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Discussion Starter · #1 ·
I have been unable to find much info on this topic. I'm trying to work up some loads for a 3" .357 mag, but all the data is for 6 and 7" barrels. I'd like a nice potent round with 180 grain hard-cast bullets to pack while bowhunting. Most of the data I have says H-110 is the best powder, but I'm wondering if it's too slow-burning for such a short barrel. Has anyone chrono'ed some loads out of a 3" gun? I'm thinking something like HS-6, HS-7 or 2400 may be a better choice.
 

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The only drawback to using H110 would be an increased muzzle flash. If that is a concern, I would use a factory load that has the additives in the powder that limit muzzle flash. I don't think that such powders are available in the canister grades.
 

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If it just for carrying while your hunting I would just buy a box of factory ammo like loke said. I know those of us who do reload like to do all that we can ourselves but, for this purpose it I think it would be better to buy a factory load. There are others on here that may have a better answers and can help you work up a good load on your own though.
 

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factory ammo is probably your best bet-
but, hi-skor 700X. It's a fast burning shotgun powder, but I like it for revolvers. The barrel length isn't really the issue- it's the cylinder gap. The pressure curve needs to build quickly and uniformly to get that projectile moving before it hits the forcing cone. The trouble is; heavy bullets like slow burning rates which means that a good portion of that powder is not going to be burned before it exits the barrel, regardless of load.
Try a cast 148 grain wadcutter (wheelweights seem to make an excellent alloy for this velocity range) seated backward with a stiff dose of 700X. Massive expansion and weight retention (not to mention frontal area) for breaking bones and stuff. Which leads me to one question, though-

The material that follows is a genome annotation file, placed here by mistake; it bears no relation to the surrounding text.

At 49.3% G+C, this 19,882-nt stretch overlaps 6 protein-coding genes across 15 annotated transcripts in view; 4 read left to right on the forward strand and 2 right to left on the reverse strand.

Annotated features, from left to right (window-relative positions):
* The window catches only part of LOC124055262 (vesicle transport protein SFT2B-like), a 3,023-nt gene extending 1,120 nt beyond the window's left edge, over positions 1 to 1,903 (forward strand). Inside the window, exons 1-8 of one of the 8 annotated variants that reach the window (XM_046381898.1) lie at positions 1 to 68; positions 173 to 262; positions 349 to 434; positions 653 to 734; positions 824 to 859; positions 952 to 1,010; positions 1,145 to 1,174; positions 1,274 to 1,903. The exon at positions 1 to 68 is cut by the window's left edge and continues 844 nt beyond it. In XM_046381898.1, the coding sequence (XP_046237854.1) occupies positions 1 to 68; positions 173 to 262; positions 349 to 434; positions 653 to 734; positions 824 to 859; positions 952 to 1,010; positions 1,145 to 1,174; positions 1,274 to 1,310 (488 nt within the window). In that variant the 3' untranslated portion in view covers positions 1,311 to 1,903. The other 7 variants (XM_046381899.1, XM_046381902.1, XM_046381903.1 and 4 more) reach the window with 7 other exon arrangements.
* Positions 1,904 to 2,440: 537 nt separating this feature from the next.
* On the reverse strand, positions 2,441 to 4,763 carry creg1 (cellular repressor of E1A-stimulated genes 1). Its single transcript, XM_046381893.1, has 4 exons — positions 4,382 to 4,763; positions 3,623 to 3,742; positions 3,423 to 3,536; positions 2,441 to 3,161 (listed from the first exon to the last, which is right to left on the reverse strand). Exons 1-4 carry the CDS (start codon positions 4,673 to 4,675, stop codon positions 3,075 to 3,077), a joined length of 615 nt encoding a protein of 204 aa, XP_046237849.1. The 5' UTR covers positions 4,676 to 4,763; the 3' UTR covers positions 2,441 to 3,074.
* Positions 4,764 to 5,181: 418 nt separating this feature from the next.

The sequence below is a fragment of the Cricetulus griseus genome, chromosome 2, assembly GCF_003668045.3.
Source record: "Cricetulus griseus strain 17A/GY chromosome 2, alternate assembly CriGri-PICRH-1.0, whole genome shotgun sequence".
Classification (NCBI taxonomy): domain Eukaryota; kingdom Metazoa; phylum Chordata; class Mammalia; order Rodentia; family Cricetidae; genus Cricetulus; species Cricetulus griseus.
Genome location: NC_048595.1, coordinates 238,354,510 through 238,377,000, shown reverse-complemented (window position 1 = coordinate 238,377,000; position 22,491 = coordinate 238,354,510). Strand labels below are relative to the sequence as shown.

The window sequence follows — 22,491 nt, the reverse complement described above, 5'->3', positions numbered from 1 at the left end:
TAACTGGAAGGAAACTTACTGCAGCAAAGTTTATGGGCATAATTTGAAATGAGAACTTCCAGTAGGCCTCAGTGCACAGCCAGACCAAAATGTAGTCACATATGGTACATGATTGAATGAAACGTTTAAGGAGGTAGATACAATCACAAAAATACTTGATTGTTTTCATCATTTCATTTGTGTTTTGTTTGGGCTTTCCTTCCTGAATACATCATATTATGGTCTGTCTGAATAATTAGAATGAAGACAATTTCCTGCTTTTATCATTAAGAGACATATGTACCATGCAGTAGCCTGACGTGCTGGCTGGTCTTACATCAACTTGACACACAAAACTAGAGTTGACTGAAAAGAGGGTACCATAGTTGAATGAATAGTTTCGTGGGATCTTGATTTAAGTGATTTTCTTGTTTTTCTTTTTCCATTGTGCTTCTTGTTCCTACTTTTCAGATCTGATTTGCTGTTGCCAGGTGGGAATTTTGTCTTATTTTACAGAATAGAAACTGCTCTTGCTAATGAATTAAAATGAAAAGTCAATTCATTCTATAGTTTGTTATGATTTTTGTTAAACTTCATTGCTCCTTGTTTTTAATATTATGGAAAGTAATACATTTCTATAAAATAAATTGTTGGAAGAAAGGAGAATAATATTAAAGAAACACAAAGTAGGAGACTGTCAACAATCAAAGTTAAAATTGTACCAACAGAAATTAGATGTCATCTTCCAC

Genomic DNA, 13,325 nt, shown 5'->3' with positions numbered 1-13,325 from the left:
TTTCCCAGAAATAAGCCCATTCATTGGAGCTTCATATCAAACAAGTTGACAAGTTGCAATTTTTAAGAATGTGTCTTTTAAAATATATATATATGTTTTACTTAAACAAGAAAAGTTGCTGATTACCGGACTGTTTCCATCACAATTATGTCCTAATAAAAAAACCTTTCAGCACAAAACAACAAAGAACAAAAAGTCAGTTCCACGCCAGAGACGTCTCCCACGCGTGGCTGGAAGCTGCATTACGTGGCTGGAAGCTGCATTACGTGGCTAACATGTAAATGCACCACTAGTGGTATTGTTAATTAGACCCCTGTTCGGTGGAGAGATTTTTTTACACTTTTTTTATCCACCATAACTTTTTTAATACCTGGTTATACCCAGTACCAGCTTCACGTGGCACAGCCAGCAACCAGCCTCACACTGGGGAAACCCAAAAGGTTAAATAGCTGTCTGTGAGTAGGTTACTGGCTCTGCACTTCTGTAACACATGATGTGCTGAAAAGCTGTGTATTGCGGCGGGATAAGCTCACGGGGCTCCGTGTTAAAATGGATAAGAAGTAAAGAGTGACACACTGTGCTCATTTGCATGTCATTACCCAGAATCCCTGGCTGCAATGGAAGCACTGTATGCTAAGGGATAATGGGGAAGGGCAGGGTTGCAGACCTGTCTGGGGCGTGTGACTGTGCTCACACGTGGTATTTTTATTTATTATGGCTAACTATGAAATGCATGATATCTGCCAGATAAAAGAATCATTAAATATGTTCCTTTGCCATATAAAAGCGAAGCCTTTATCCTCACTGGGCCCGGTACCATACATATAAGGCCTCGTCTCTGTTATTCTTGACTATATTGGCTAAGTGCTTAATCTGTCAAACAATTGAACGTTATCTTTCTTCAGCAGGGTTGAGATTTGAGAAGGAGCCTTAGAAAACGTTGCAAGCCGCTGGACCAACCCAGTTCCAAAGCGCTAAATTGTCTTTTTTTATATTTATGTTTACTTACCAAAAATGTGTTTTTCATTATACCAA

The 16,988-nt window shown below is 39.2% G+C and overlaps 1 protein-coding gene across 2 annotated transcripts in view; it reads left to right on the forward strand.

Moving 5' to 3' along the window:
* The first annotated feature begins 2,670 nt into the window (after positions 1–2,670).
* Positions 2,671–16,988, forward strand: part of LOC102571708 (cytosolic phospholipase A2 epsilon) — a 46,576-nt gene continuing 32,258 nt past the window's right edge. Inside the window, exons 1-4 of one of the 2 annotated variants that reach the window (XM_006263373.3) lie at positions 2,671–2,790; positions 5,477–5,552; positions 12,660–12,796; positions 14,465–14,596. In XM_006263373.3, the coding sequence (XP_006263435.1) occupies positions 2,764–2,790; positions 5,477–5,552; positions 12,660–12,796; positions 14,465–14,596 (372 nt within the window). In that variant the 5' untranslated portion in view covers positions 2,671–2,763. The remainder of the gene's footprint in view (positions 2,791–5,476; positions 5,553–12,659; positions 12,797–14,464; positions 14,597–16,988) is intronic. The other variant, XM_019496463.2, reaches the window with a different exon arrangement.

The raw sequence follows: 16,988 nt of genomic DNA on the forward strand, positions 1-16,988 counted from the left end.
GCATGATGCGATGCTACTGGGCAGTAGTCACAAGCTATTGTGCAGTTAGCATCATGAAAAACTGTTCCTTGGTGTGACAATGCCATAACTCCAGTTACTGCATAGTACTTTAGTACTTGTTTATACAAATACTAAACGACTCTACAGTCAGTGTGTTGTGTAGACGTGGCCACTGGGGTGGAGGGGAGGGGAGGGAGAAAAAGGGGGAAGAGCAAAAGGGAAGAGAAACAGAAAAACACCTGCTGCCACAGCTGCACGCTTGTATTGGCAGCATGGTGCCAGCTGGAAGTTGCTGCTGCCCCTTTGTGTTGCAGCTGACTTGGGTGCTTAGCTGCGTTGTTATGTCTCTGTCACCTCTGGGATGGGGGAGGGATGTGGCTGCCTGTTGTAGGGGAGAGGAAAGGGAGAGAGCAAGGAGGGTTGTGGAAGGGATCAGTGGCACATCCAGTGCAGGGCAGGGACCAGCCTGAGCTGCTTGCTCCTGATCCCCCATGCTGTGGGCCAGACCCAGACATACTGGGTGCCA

Why on earth are you carrying a handgun bowhunting?
 

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Discussion Starter · #5 ·
Thanks for the advice. I think Corbon makes a 200 gr hard cast load that may be a good one for my purposes. I do have a chrono though so I may just do a little testing this summer to see which powder gives me the best performance.

I may have to try 700x, I haven't used any of that since I first started reloading shotshells.

Why on earth are you carrying a handgun bowhunting?
For protection against kitties and/or bruins :shock: Not that I'm really that worried, but this past season I did see a set of fresh cat tracks within 400 yds of camp and several sets of bear tracks in my hunting area. Oh, and one very large black bear 100 yds from my tent. Normally I'd carry my .44 but this spot is quite the hike and I'd like to keep weight down. Hence the purchase of a new 3" model 60 :mrgreen:
 

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Seems like a pretty logical reason. When I draw out for moose, I'll be carrying a bow or single shot .30-30. :shock:
Can I borrow your .44? :mrgreen:
 

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Discussion Starter · #7 ·
Well that depends. If you draw out for moose around the same time I do, my .44 might be considered an antique and firing it may decrease it's value. And if it's before then, I may just decide to adhere to my father's advice: "Never lend out your guns or your wife, in that order."

If you really want to hunt moose with your bow I think you should watch this first:

 

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When I wrote that last post I was just funnin' ya',
but after seeing that I might not be! :shock:
I think having a .44 or .45 LC on my hip would have been irrelevant. I'm not a fast draw artist. In fact, I doubt I'd have even cleared leather before getting intimately acquainted with that bull's rack.
Holy sh*t!
 

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I reloaded some 180 grain Nosler Partitions for my 3" Taurus using both H110 and HS6.

When I took them to the range, the difference was amazing. As I shot the rounds loaded with H110, the old codger sitting 2 lanes over got a lot of burnt powder spit at him. So much so that he stopped shooting altogether until I was done.

The HS6/HS7 would be a better bet if you're looking for less muzzle flash and noise.

Don't get me wrong, I use H110 90% of the time for my Magnums (.44/.357), but if it's range ammo, I'll opt for HS6.

As for speed, I've never cronographed those loads, so sorry.
 

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El Matador said:
"Never lend out your guns or your wife, in that order."
That ain't the way I heard it. It went something like this : Never loan your guns nor chainsaw.
 
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